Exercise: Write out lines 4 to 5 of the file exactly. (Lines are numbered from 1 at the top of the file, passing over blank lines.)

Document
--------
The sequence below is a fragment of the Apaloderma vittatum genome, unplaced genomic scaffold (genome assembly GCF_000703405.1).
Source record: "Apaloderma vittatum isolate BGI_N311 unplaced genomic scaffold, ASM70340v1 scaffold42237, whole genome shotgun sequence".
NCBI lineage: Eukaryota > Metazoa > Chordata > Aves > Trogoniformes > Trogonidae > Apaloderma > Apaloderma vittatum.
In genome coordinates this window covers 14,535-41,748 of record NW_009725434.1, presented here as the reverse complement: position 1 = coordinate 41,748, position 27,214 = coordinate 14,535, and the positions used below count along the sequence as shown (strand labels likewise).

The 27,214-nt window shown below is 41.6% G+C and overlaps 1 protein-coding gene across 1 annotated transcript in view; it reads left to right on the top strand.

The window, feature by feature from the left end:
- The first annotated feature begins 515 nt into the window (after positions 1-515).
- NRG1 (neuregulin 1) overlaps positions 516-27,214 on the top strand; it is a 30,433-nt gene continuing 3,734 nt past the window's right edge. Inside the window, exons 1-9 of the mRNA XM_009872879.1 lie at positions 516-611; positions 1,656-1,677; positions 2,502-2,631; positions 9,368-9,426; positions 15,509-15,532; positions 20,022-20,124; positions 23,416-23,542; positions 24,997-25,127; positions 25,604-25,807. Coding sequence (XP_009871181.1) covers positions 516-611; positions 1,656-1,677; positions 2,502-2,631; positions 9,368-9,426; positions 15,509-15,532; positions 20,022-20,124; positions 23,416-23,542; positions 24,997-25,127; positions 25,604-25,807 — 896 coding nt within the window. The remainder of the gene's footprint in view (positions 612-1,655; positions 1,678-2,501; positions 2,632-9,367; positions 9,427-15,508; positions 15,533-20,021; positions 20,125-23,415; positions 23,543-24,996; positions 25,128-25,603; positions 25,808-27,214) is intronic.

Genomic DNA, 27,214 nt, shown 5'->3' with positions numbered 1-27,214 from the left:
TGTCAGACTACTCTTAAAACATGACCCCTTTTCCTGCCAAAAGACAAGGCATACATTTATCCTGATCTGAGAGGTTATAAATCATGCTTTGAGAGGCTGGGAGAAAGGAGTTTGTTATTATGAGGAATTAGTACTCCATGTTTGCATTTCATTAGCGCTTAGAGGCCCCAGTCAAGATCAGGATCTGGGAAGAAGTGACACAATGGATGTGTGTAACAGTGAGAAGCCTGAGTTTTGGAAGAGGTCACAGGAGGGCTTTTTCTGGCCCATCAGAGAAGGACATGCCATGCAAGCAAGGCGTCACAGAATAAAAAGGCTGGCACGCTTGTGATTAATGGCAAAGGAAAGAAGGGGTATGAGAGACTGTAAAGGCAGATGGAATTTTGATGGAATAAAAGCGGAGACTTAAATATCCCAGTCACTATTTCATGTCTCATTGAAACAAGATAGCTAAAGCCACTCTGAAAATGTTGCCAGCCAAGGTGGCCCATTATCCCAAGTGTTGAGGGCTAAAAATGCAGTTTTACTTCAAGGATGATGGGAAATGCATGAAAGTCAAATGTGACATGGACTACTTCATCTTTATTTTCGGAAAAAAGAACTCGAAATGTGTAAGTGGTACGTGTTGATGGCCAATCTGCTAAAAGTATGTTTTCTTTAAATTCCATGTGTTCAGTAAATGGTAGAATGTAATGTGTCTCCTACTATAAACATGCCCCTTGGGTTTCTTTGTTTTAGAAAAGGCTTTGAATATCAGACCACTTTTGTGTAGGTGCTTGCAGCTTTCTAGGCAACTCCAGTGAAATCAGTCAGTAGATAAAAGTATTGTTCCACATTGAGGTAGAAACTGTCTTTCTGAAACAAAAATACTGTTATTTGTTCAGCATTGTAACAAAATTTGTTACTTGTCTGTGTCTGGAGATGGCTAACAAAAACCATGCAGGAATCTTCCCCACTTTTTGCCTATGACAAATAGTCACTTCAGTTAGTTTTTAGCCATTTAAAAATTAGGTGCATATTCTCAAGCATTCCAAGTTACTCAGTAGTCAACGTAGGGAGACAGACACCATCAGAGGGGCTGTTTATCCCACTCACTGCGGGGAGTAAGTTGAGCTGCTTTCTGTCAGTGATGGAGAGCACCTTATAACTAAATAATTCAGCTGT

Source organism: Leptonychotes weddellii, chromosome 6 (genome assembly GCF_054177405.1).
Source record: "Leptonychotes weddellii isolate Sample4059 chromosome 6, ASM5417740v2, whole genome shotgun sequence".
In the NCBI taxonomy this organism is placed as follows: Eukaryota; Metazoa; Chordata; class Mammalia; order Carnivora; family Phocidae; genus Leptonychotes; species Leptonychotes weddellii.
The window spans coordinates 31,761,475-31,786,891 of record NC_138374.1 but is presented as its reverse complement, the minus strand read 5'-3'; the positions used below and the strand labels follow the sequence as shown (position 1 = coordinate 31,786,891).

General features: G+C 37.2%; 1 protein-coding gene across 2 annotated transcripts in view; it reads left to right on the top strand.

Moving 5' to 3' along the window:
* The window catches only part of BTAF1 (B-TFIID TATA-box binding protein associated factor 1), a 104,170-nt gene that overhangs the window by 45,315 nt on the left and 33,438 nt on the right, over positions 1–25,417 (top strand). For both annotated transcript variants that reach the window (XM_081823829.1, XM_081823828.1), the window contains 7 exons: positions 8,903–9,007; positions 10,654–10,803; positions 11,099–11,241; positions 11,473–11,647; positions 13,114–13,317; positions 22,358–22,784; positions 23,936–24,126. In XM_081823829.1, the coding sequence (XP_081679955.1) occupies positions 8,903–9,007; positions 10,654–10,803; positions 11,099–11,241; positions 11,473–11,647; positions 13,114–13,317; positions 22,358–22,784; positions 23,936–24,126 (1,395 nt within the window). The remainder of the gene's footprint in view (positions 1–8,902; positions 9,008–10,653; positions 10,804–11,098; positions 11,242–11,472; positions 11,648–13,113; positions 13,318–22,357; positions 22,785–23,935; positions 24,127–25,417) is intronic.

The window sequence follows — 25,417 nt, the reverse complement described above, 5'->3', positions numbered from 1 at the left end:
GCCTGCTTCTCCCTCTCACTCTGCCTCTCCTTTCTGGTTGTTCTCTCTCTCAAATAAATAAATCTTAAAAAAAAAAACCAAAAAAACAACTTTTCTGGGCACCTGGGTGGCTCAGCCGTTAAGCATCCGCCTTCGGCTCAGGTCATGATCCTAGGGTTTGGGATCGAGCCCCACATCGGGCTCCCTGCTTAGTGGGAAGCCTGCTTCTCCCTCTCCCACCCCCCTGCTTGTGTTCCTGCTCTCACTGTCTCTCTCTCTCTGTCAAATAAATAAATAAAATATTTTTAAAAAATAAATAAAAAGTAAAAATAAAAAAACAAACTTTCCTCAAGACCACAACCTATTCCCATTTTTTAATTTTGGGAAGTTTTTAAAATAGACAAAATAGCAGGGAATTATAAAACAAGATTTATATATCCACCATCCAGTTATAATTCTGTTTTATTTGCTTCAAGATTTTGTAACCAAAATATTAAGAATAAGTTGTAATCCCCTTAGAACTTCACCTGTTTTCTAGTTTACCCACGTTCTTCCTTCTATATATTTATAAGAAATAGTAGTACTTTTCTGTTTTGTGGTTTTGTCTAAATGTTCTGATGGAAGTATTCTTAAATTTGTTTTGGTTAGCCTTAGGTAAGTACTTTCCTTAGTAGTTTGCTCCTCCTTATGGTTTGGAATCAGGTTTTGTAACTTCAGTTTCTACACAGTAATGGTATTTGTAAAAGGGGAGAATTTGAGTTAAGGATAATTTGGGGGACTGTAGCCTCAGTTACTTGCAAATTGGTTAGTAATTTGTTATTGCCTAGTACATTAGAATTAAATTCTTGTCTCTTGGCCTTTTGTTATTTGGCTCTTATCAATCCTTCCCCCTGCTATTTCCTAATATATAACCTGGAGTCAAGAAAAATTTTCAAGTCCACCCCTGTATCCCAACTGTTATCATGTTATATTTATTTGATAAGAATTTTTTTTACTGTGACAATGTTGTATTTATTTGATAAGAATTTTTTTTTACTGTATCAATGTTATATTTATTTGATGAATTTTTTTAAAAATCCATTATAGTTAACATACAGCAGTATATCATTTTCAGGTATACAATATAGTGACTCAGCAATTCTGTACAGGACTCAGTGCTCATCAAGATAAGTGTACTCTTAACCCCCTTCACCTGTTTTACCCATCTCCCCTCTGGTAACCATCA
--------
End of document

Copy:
In genome coordinates this window covers 14,535-41,748 of record NW_009725434.1, presented here as the reverse complement: position 1 = coordinate 41,748, position 27,214 = coordinate 14,535, and the positions used below count along the sequence as shown (strand labels likewise).

The 27,214-nt window shown below is 41.6% G+C and overlaps 1 protein-coding gene across 1 annotated transcript in view; it reads left to right on the top strand.